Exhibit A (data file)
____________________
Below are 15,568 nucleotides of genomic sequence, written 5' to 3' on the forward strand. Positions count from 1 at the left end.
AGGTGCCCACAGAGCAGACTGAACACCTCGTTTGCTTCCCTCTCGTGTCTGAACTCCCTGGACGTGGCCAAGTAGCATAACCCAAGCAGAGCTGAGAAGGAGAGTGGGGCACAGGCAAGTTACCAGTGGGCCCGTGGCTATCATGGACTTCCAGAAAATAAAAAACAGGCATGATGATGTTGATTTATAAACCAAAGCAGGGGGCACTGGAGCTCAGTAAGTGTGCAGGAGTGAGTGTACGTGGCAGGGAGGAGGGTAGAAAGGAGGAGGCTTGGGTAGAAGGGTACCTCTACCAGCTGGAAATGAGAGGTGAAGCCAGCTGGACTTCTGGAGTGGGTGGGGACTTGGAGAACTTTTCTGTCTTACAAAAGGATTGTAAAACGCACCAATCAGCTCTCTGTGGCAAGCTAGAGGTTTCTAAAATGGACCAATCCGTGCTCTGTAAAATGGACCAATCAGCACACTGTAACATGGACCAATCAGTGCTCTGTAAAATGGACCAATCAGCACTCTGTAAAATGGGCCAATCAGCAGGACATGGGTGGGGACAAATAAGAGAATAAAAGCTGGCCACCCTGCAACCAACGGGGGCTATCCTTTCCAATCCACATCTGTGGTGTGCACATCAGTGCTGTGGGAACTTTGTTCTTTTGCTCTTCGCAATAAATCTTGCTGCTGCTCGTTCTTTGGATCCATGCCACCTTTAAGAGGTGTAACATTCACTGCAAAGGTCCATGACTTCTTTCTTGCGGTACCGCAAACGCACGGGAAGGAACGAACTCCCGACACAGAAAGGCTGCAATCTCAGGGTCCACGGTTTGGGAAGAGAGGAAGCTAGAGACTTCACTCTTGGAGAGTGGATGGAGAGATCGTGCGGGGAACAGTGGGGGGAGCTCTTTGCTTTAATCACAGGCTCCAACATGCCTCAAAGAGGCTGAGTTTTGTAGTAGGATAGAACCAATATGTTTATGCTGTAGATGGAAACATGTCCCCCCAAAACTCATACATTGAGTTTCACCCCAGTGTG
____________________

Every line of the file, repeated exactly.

Below are 15,568 nucleotides of genomic sequence, written 5' to 3' on the forward strand. Positions count from 1 at the left end.
AGGTGCCCACAGAGCAGACTGAACACCTCGTTTGCTTCCCTCTCGTGTCTGAACTCCCTGGACGTGGCCAAGTAGCATAACCCAAGCAGAGCTGAGAAGGAGAGTGGGGCACAGGCAAGTTACCAGTGGGCCCGTGGCTATCATGGACTTCCAGAAAATAAAAAACAGGCATGATGATGTTGATTTATAAACCAAAGCAGGGGGCACTGGAGCTCAGTAAGTGTGCAGGAGTGAGTGTACGTGGCAGGGAGGAGGGTAGAAAGGAGGAGGCTTGGGTAGAAGGGTACCTCTACCAGCTGGAAATGAGAGGTGAAGCCAGCTGGACTTCTGGAGTGGGTGGGGACTTGGAGAACTTTTCTGTCTTACAAAAGGATTGTAAAACGCACCAATCAGCTCTCTGTGGCAAGCTAGAGGTTTCTAAAATGGACCAATCCGTGCTCTGTAAAATGGACCAATCAGCACACTGTAACATGGACCAATCAGTGCTCTGTAAAATGGACCAATCAGCACTCTGTAAAATGGGCCAATCAGCAGGACATGGGTGGGGACAAATAAGAGAATAAAAGCTGGCCACCCTGCAACCAACGGGGGCTATCCTTTCCAATCCACATCTGTGGTGTGCACATCAGTGCTGTGGGAACTTTGTTCTTTTGCTCTTCGCAATAAATCTTGCTGCTGCTCGTTCTTTGGATCCATGCCACCTTTAAGAGGTGTAACATTCACTGCAAAGGTCCATGACTTCTTTCTTGCGGTACCGCAAACGCACGGGAAGGAACGAACTCCCGACACAGAAAGGCTGCAATCTCAGGGTCCACGGTTTGGGAAGAGAGGAAGCTAGAGACTTCACTCTTGGAGAGTGGATGGAGAGATCGTGCGGGGAACAGTGGGGGGAGCTCTTTGCTTTAATCACAGGCTCCAACATGCCTCAAAGAGGCTGAGTTTTGTAGTAGGATAGAACCAATATGTTTATGCTGTAGATGGAAACATGTCCCCCCAAAACTCATACATTGAGTTTCACCCCAGTGTG